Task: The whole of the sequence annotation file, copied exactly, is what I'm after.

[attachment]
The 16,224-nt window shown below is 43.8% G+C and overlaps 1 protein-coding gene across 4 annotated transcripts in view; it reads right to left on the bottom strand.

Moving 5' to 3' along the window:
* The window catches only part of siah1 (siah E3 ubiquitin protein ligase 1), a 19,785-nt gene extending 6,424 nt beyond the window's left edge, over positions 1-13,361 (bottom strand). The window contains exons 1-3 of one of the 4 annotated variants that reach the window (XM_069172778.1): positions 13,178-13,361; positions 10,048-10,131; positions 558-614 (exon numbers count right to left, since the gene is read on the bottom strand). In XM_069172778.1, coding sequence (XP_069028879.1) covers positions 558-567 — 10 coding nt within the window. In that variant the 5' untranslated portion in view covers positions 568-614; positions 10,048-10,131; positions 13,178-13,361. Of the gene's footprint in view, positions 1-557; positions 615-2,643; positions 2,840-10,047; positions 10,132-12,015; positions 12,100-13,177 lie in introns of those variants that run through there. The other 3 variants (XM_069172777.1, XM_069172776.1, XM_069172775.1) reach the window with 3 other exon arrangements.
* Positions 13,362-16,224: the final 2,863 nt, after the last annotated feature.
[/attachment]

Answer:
The 16,224-nt window shown below is 43.8% G+C and overlaps 1 protein-coding gene across 4 annotated transcripts in view; it reads right to left on the bottom strand.

Moving 5' to 3' along the window:
* The window catches only part of siah1 (siah E3 ubiquitin protein ligase 1), a 19,785-nt gene extending 6,424 nt beyond the window's left edge, over positions 1-13,361 (bottom strand). The window contains exons 1-3 of one of the 4 annotated variants that reach the window (XM_069172778.1): positions 13,178-13,361; positions 10,048-10,131; positions 558-614 (exon numbers count right to left, since the gene is read on the bottom strand). In XM_069172778.1, coding sequence (XP_069028879.1) covers positions 558-567 — 10 coding nt within the window. In that variant the 5' untranslated portion in view covers positions 568-614; positions 10,048-10,131; positions 13,178-13,361. Of the gene's footprint in view, positions 1-557; positions 615-2,643; positions 2,840-10,047; positions 10,132-12,015; positions 12,100-13,177 lie in introns of those variants that run through there. The other 3 variants (XM_069172777.1, XM_069172776.1, XM_069172775.1) reach the window with 3 other exon arrangements.
* Positions 13,362-16,224: the final 2,863 nt, after the last annotated feature.